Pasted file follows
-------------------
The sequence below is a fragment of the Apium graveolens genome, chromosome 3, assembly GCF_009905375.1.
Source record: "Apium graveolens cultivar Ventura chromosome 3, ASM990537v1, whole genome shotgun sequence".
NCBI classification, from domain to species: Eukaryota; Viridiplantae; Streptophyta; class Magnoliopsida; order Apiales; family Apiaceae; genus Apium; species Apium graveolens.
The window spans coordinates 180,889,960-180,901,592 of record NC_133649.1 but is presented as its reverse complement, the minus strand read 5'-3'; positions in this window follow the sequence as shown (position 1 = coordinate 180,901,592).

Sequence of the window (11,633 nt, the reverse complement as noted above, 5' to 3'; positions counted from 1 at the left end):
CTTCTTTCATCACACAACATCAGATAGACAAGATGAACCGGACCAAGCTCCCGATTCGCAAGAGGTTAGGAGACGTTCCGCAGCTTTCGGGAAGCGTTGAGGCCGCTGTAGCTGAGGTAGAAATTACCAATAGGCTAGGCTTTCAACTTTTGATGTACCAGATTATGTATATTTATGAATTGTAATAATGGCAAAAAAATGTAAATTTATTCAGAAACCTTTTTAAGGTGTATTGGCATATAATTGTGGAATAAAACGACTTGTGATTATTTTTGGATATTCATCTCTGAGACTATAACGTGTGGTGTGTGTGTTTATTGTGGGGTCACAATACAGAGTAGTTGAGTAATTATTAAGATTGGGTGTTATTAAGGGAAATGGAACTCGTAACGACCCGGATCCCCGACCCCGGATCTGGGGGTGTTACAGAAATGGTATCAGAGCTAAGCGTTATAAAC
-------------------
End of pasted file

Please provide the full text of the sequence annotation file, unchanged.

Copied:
The sequence below is a fragment of the Apium graveolens genome, chromosome 3, assembly GCF_009905375.1.
Source record: "Apium graveolens cultivar Ventura chromosome 3, ASM990537v1, whole genome shotgun sequence".
NCBI classification, from domain to species: Eukaryota; Viridiplantae; Streptophyta; class Magnoliopsida; order Apiales; family Apiaceae; genus Apium; species Apium graveolens.
The window spans coordinates 180,889,960-180,901,592 of record NC_133649.1 but is presented as its reverse complement, the minus strand read 5'-3'; positions in this window follow the sequence as shown (position 1 = coordinate 180,901,592).

Sequence of the window (11,633 nt, the reverse complement as noted above, 5' to 3'; positions counted from 1 at the left end):
CTTCTTTCATCACACAACATCAGATAGACAAGATGAACCGGACCAAGCTCCCGATTCGCAAGAGGTTAGGAGACGTTCCGCAGCTTTCGGGAAGCGTTGAGGCCGCTGTAGCTGAGGTAGAAATTACCAATAGGCTAGGCTTTCAACTTTTGATGTACCAGATTATGTATATTTATGAATTGTAATAATGGCAAAAAAATGTAAATTTATTCAGAAACCTTTTTAAGGTGTATTGGCATATAATTGTGGAATAAAACGACTTGTGATTATTTTTGGATATTCATCTCTGAGACTATAACGTGTGGTGTGTGTGTTTATTGTGGGGTCACAATACAGAGTAGTTGAGTAATTATTAAGATTGGGTGTTATTAAGGGAAATGGAACTCGTAACGACCCGGATCCCCGACCCCGGATCTGGGGGTGTTACAGAAATGGTATCAGAGCTAAGCGTTATAAAC